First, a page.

Why medieval history?
Niall C.E.J. O’Brien
In 2010 the website – medievalists.net – asked its readers why they are interested in medieval history with the title of “Why medieval? Go medieval”. This is what I wrote.
Why medieval? I think it was medieval that picked me.
At an early age I viewed and read books and comics on ancient Rome, Greece, Egypt and Babylon along with ancient Irish history. My father and teachers made such material available. I quickly took to enjoying it.
On many sunny days (it seemed to be always sunny back when we were young) Dad would take my sister and me to visit old castles and ruined abbeys. It was great fun. When I was 10 years old he took me to the National Library of Ireland. I walked around the large round reading room and wanted to stay there forever. I was already in love with books by then.
One of the first history books that I purchased was when I was about 6 or 7 years old. It was Ireland before the Vikings by Gearóid MacNiocaill. The book said that early medieval Ireland had few writers since the death of Eoin MacNeill in 1945. This is an important statement that we’ll return to later. Shortly after this I brought Ireland before the Normans by Donnchadh O Corráin. People need to learn about the history of their own country first.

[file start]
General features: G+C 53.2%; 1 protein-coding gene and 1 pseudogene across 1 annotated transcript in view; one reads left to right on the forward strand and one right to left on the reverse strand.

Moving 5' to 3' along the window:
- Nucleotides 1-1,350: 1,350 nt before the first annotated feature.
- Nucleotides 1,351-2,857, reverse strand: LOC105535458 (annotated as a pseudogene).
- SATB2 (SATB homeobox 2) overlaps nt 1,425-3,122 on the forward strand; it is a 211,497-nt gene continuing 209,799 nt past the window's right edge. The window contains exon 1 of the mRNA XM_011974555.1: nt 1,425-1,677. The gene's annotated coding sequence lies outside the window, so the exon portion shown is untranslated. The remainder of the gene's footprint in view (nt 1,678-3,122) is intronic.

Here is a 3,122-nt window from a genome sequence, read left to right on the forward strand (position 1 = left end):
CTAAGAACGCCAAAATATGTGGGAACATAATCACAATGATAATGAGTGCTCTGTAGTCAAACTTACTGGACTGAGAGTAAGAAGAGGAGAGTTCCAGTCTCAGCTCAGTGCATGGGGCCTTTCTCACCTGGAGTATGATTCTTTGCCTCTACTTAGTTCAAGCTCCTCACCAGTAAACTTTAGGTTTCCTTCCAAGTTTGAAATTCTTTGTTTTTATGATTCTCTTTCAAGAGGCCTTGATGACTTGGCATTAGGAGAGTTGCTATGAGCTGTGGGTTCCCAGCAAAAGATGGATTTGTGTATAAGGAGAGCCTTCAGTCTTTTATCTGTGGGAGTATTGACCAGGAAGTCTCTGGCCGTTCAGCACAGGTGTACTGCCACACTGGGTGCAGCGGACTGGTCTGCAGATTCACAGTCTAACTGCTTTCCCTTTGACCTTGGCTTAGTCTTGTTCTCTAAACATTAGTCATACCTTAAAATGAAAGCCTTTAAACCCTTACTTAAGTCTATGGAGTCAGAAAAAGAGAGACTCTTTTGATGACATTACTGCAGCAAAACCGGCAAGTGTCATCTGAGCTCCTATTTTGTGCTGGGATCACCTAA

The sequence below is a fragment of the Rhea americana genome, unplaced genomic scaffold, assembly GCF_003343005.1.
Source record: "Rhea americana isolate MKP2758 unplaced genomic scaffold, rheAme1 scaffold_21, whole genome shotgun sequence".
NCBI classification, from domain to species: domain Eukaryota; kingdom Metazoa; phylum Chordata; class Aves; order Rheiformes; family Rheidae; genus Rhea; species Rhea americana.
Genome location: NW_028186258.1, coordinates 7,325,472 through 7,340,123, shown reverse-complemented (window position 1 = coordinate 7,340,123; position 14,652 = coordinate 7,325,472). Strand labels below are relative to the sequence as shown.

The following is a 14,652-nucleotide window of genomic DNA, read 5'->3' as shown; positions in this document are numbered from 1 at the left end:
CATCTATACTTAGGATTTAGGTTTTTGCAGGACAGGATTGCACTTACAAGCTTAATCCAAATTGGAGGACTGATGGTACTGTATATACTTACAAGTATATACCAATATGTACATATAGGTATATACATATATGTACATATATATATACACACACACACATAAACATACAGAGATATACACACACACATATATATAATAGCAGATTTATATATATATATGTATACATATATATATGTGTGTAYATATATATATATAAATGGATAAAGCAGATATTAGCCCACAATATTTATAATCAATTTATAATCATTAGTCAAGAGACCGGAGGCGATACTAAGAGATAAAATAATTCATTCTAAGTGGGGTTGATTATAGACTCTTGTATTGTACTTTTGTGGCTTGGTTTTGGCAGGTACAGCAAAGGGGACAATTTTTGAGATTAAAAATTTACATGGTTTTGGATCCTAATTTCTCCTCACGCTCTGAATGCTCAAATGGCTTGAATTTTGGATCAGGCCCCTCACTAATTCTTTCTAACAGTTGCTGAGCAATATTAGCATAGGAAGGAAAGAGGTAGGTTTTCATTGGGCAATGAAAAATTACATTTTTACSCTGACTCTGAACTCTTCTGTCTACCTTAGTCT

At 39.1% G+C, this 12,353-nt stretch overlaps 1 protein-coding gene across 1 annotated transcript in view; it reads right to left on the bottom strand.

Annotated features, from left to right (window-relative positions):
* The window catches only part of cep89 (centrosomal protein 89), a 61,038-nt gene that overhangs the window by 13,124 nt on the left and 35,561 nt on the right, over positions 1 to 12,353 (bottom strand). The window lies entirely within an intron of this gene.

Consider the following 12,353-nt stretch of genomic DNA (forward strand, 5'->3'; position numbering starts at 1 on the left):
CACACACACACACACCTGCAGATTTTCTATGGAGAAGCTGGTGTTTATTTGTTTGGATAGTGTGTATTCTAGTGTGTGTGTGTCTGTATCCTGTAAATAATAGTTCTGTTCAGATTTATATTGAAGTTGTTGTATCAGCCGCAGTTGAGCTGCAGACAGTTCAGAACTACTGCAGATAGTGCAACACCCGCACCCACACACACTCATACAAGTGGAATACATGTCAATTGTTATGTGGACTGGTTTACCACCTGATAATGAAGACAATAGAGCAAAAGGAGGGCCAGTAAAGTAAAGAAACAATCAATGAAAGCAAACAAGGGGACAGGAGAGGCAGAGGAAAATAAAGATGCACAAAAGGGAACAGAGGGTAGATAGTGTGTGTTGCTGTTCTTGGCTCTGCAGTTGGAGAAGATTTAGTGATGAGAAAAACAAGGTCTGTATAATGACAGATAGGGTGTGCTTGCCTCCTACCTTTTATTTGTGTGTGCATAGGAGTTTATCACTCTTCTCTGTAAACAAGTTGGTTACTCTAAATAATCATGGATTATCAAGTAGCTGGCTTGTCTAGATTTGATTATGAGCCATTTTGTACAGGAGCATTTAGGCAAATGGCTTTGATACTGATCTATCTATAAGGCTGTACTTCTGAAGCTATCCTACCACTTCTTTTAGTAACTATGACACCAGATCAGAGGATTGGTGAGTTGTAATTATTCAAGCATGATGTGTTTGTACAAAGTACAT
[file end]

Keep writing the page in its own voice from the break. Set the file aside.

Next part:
Front cover of Ireland before the Vikings
In my teens all kinds of history was of interest as I collected history books on any and every subject. By my late twenties there were so many books in the house that cutbacks were needed. I sold and gave away unwanted books – established a yearly budget for buying books and concentrated my purchases on Irish local history. The new buying policy still covered all time zones until 2004/2005.
Two years previously I looked on all my books and said they should be used rather than just for reading. Thus I began to write articles on local history after 1700 and a local history book on the navigation of a local river. This was published in 2008 as Blackwater and Bride navigation and trade 7000 BC to 2007.
In 2003 I was thinking about writing a history of the Diocese of Lismore from 653 to 1653. This was to count-balance a series of articles that were written on the Diocese of Waterford. In 1353 the two dioceses were joined into one. Having completed two chapters I went off in search of more material and came across a book by Philomena Connolly called Irish Exchequer Payments 1270-1446 (Dublin, 1998). It was a edited version of a series of medieval manuscripts. Up to then I had only purchased history books written by others. This book was an original source book upon which all other history articles and books should be based. [The Lismore book is still unfinished but we a gathering material.]
Front cover of Irish Exchequer Payments
The book only gave a page of information relating to Lismore and so I left it in the shop for a year – viewing it from time to time whenever I was passing that shop. I finally purchased in July 2004 and my eyes were opened to the real medieval world. I started to fall in love with the first hand accounts of medieval people.